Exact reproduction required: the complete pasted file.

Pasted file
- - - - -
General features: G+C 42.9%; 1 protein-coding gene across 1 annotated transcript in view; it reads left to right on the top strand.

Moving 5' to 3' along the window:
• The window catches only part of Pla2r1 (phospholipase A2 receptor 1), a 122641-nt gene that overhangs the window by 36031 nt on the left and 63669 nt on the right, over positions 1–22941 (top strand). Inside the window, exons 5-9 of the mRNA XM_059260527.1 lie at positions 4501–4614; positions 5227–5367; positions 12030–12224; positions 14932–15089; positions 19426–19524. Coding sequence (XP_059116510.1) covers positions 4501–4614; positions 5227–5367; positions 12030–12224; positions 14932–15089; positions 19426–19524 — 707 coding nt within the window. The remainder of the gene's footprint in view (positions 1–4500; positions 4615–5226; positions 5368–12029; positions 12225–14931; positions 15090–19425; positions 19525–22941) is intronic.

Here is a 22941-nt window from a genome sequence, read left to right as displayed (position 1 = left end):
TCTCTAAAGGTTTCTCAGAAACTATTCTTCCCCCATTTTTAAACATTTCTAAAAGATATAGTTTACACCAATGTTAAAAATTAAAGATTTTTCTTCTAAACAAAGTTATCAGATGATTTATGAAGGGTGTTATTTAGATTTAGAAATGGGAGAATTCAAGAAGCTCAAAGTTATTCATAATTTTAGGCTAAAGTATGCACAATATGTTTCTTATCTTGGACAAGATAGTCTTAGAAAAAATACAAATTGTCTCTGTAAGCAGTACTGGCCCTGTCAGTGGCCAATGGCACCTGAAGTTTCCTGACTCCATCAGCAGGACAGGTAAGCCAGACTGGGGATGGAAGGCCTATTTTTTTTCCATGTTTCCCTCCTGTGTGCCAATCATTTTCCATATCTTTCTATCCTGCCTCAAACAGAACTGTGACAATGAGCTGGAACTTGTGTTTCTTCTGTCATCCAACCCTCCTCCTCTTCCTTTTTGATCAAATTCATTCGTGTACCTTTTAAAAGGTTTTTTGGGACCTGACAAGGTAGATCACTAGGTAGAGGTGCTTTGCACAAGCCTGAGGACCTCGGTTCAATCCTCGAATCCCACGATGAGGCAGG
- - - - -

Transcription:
General features: G+C 42.9%; 1 protein-coding gene across 1 annotated transcript in view; it reads left to right on the top strand.

Moving 5' to 3' along the window:
• The window catches only part of Pla2r1 (phospholipase A2 receptor 1), a 122641-nt gene that overhangs the window by 36031 nt on the left and 63669 nt on the right, over positions 1–22941 (top strand). Inside the window, exons 5-9 of the mRNA XM_059260527.1 lie at positions 4501–4614; positions 5227–5367; positions 12030–12224; positions 14932–15089; positions 19426–19524. Coding sequence (XP_059116510.1) covers positions 4501–4614; positions 5227–5367; positions 12030–12224; positions 14932–15089; positions 19426–19524 — 707 coding nt within the window. The remainder of the gene's footprint in view (positions 1–4500; positions 4615–5226; positions 5368–12029; positions 12225–14931; positions 15090–19425; positions 19525–22941) is intronic.

Here is a 22941-nt window from a genome sequence, read left to right as displayed (position 1 = left end):
TCTCTAAAGGTTTCTCAGAAACTATTCTTCCCCCATTTTTAAACATTTCTAAAAGATATAGTTTACACCAATGTTAAAAATTAAAGATTTTTCTTCTAAACAAAGTTATCAGATGATTTATGAAGGGTGTTATTTAGATTTAGAAATGGGAGAATTCAAGAAGCTCAAAGTTATTCATAATTTTAGGCTAAAGTATGCACAATATGTTTCTTATCTTGGACAAGATAGTCTTAGAAAAAATACAAATTGTCTCTGTAAGCAGTACTGGCCCTGTCAGTGGCCAATGGCACCTGAAGTTTCCTGACTCCATCAGCAGGACAGGTAAGCCAGACTGGGGATGGAAGGCCTATTTTTTTTCCATGTTTCCCTCCTGTGTGCCAATCATTTTCCATATCTTTCTATCCTGCCTCAAACAGAACTGTGACAATGAGCTGGAACTTGTGTTTCTTCTGTCATCCAACCCTCCTCCTCTTCCTTTTTGATCAAATTCATTCGTGTACCTTTTAAAAGGTTTTTTGGGACCTGACAAGGTAGATCACTAGGTAGAGGTGCTTTGCACAAGCCTGAGGACCTCGGTTCAATCCTCGAATCCCACGATGAGGCAGG